Andrew Jackson’s home, The Hermitage, features "Born for a Storm," a state-of-the-art, $1.1 million interactive exhibit that captures the rich story of our seventh president’s meteoric rise from humble beginnings to the White House. Focusing on three key areas of Jackson’s life, the display highlights his childhood as an orphan, resiliency as a general and visionary leadership as a president.
Tennessee's oldest town has been called the Storytelling Capital of the World. Walk along well-preserved Main Street and go back in time to the days of Daniel Boone, Andrew Jackson, David Crockett and John Sevier (the state's first governor). Known as “The little town with the big story,” Jonesborough pre-dates Tennessee’s statehood.
Beale Street Historic District
The music and entertainment pulse of downtown Memphis, Beale Street served as a haven for African Americans migrating from small towns at the turn of the 20th century. Legendary greats such as W.C. Handy, B.B. King, Rufus Thomas, Willie Mitchell and Isaac Hayes have all showcased their talents on Beale. The well-known street has played a pivotal role in branding Memphis as one of the most musically rich cities in the world, and was prominent in hosting some of the first black business owners in the south.
Tupelo Elvis Festival
The Tupleo Elvis Festival honors Elvis Presley, Tupelo's native son, and the impact his music has had on the world. Held in June, each year's festival features local, regional and national artists, a Sunday gospel concert, and a tribute artist contest. In addition to great music, you can also find local food vendors, a carnival midway, pet parade, beauty pageant, 5K run, disc golf, movie poster exhibit and more.
Southern Heritage Classic
Thousands gather in Memphis annually each September to cheer on rival college football teams from Tennessee State University and Jackson State University during the Southern Heritage Classic. The festival surrounding the game includes lively tailgate parties, a celebrity golf tournament, a women's fashion show, and a showcase of local musicians.
Battle of Nashville Driving Tour at Shys Hill
The Battle of Nashville, fought on both land and water, was one of the final large-scale engagements of the Civil War. The Confederacy’s last offensive action, on December 15-16, 1864, finished the Army of Tennessee as an effective fighting force. The driving tour includes the main points of the Union defenses of Nashville and the Confederate lines of battle.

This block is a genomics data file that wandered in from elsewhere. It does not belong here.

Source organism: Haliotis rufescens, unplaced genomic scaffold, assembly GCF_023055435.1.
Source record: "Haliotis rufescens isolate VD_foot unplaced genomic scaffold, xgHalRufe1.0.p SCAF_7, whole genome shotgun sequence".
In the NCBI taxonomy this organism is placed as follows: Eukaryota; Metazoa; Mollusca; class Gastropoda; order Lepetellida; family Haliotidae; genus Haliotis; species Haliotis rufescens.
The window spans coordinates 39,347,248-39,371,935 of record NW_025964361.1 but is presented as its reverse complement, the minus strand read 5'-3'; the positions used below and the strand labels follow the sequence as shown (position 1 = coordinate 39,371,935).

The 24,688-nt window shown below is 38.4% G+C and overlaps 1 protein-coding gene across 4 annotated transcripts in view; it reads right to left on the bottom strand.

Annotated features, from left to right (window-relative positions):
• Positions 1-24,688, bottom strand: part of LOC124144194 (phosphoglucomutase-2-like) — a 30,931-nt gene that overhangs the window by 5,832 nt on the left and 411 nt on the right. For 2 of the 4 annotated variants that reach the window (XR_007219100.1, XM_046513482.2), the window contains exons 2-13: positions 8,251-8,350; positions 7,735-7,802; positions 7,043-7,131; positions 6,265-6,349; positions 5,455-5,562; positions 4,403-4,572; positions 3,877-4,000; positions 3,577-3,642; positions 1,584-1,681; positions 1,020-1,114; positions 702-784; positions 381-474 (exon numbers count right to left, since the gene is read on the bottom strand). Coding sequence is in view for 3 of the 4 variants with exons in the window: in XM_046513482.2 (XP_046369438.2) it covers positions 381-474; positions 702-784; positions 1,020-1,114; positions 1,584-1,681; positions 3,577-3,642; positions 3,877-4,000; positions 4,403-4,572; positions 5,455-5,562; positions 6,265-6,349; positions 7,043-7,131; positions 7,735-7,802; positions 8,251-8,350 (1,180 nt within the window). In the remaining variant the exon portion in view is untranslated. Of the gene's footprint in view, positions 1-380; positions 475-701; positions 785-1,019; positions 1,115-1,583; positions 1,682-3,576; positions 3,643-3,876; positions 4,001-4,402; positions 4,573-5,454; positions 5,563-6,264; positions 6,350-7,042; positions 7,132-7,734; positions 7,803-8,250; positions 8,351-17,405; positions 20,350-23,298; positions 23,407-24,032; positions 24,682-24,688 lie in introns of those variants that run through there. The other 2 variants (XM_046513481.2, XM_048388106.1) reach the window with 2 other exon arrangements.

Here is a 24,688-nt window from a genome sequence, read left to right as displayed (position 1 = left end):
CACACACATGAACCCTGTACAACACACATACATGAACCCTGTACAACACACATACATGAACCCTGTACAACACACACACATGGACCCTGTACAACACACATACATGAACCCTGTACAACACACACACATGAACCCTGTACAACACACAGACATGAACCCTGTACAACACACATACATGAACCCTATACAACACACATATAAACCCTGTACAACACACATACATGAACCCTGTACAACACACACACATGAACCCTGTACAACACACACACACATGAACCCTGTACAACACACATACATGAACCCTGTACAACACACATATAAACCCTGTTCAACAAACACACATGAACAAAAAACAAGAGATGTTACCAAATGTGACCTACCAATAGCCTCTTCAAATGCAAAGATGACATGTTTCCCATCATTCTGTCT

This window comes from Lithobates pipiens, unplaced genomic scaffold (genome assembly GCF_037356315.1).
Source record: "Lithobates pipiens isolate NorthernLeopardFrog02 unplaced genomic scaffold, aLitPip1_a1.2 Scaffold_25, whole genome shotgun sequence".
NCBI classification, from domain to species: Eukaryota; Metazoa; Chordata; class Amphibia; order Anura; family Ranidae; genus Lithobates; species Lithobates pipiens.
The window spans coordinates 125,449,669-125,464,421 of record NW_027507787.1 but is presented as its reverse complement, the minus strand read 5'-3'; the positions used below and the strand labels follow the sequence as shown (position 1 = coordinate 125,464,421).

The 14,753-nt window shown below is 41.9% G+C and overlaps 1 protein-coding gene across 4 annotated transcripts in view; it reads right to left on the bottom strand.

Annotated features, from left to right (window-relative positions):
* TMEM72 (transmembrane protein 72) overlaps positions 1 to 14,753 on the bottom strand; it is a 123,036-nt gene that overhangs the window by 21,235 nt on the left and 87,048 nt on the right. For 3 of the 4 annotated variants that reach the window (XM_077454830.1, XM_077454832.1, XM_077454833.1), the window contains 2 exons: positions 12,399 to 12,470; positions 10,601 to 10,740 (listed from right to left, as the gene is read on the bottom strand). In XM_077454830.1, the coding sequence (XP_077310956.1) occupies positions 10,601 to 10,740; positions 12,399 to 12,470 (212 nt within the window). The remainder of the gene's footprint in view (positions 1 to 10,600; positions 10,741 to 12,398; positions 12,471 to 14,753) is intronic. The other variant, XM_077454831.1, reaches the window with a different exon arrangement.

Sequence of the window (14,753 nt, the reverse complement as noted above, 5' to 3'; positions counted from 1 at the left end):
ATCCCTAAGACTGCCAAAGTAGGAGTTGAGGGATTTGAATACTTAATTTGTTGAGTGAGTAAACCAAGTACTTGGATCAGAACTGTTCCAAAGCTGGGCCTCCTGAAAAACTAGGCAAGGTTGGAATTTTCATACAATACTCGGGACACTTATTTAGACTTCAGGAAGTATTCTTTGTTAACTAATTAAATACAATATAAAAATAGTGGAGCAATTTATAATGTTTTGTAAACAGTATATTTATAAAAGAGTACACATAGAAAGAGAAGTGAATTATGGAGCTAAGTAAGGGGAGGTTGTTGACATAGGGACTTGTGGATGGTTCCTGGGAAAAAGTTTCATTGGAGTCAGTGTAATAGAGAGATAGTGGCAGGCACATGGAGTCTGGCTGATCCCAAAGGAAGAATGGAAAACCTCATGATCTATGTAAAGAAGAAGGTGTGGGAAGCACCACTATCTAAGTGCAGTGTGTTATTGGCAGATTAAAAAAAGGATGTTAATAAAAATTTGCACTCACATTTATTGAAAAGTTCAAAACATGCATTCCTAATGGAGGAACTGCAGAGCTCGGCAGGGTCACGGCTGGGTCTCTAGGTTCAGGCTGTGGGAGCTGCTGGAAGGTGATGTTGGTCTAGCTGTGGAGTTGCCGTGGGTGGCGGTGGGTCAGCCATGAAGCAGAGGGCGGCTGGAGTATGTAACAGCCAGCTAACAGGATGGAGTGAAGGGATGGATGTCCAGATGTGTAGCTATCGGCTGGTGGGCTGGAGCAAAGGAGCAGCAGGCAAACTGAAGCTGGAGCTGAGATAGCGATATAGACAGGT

Chaffin’s Barn Dinner Theatre
Since 1967, Chaffin’s Barn Dinner Theater has been offering Nashville audiences exciting top-quality professional theater and a mouthwatering buffet. The Barn was Nashville’s first professional theater and continues to produce entertaining comedies, musicals and mysteries.
Rock City Gardens
Take an unforgettable journey high atop Lookout Mountain and wrap yourself in the magnificent view. Enjoy the quiet woodland paths and gardens, discover ancient rock formations and a spectacular 140-foot-high waterfall, and explore more than 400 species of plants, flowers and shrubs. Each step is a discovery you won’t want to miss.
Nashville Zoo at Grassmere
The Nashville Zoo features wildlife from around the globe and is anchored by the Grassmere Historic Home. The home and surrounding farm are filled with five generations of stories waiting to be told. As a bonus, a beautiful garden maintained by Davidson County Master Gardeners awaits your discovery. Plus, Nashville Zoo's Jungle Gym is somewhat of a Middle Tennessee legend with more than 66,000 square feet for your children to burn off steam running, swinging, and climbing just like the other wild animals in the zoo.
National Civil Rights Museum
See, hear and touch the stories of the Civil Rights Movement from slavery to present day human rights struggles. The National Civil Rights Museum recently reopened following a $28 million renovation. The museum is located at the Lorraine Motel in Memphis, where Dr. Martin Luther King, Jr. was assassinated.
Tennessee State Museum
The Tennessee State Museum is one of the largest museums in the nation with more than 60,000 square feet of permanent exhibits and another 10,000 square-foot changing exhibition hall. Exhibits begin with prehistoric people and continue through the early 1900s. Located in Nashville, the museum has one of the best Civil War Collections in the nation.
The Ryman Auditorium first opened its doors in 1892 as a vision of Capt. Thomas G. Ryman. With the coming of the Grand Ole Opry show in 1943, the Ryman found its identity as the Mother Church of Country Music. When the Opry moved to its current location, the Ryman was left vacant. It was not until 20 years later in 1994 that the Ryman was restored to be the national showplace that it is today. Musicians like Roy Acuff, James Brown, Patsy Cline, and Sheryl Crow have performed on the Ryman stage thus solidifying its place as an historical venue for people everywhere.
Country Music Hall of Fame and Museum
The Country Music Hall of Fame and Museum features more than 40,000 square feet of exhibit space. In addition to live entertainment, the museum showcases an enormous two-story wall displaying every gold and platinum record to make the country charts, the Ford Theater, a full-service restaurant, and a 5,500 square-foot museum shop.